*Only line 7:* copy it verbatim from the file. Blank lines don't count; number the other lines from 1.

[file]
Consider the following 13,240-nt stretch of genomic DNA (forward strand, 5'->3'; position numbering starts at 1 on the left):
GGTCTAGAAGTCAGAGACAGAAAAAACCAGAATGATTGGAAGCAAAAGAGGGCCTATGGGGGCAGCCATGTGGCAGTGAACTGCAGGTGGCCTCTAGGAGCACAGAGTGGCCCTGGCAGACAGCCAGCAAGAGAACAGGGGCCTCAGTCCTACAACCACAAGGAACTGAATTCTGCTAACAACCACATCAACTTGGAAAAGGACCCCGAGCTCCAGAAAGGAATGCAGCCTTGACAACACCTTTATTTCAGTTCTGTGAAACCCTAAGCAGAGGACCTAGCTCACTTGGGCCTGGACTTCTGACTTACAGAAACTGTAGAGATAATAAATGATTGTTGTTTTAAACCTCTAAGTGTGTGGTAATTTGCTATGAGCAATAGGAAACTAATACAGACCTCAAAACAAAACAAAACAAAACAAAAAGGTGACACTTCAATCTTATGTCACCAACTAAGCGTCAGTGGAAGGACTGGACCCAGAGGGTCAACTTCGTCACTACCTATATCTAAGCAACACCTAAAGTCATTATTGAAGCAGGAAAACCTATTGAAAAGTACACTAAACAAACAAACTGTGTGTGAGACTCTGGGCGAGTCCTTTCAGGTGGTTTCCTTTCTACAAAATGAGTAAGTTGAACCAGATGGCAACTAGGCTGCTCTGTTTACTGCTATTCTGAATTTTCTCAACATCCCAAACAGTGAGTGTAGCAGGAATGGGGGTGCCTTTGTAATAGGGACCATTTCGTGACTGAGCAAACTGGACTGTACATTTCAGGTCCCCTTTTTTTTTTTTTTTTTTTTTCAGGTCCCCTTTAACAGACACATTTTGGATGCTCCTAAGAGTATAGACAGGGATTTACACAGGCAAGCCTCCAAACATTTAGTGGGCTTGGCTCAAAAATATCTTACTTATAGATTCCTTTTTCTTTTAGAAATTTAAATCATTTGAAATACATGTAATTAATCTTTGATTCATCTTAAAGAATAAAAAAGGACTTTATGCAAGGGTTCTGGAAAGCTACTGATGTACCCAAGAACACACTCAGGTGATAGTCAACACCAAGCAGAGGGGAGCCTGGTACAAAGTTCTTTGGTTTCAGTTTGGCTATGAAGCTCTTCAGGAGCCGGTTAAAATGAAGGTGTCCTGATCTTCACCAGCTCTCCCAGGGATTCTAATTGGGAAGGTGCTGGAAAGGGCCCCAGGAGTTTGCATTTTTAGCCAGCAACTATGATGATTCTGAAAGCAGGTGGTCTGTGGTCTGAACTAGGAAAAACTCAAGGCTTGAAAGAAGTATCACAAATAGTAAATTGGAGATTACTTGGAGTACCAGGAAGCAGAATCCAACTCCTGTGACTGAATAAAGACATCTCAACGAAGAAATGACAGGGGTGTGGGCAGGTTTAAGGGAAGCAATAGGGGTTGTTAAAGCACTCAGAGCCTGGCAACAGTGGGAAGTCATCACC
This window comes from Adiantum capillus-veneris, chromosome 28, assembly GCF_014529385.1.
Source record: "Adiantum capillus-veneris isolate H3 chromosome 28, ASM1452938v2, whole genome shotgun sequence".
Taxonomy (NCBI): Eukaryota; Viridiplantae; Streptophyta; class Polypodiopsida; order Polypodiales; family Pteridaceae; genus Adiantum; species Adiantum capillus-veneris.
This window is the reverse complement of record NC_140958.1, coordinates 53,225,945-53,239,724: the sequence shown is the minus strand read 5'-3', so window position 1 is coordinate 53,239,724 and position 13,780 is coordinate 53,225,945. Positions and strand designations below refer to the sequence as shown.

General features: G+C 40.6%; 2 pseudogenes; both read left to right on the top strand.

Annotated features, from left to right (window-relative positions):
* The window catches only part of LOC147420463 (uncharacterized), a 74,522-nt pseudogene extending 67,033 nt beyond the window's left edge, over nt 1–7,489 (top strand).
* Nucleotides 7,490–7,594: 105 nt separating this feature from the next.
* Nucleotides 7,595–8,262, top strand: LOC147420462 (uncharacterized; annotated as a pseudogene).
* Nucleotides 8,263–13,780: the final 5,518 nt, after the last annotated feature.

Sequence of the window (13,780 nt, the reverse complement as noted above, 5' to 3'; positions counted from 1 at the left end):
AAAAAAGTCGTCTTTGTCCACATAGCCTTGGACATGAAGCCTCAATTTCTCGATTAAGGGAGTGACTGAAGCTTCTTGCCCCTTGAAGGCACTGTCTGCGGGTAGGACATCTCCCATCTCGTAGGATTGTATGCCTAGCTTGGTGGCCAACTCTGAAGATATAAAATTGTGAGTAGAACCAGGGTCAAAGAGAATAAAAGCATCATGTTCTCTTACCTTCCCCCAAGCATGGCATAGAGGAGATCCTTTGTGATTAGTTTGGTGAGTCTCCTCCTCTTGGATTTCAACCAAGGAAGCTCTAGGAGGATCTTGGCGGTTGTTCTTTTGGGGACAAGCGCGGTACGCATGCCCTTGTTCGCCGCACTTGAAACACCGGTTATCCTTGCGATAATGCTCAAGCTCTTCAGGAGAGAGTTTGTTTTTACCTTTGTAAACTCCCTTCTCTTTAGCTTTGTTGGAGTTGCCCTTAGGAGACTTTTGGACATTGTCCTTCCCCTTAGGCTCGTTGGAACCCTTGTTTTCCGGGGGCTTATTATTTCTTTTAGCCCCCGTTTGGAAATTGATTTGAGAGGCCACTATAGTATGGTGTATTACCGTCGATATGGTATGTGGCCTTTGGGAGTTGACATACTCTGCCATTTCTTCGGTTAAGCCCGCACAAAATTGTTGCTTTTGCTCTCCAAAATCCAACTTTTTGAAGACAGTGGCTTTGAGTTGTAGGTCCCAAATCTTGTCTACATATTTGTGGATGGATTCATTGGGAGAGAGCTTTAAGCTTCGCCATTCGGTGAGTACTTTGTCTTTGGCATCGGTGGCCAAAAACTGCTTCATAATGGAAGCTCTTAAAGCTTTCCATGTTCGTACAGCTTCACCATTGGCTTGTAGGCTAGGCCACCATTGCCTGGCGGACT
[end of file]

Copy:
General features: G+C 40.6%; 2 pseudogenes; both read left to right on the top strand.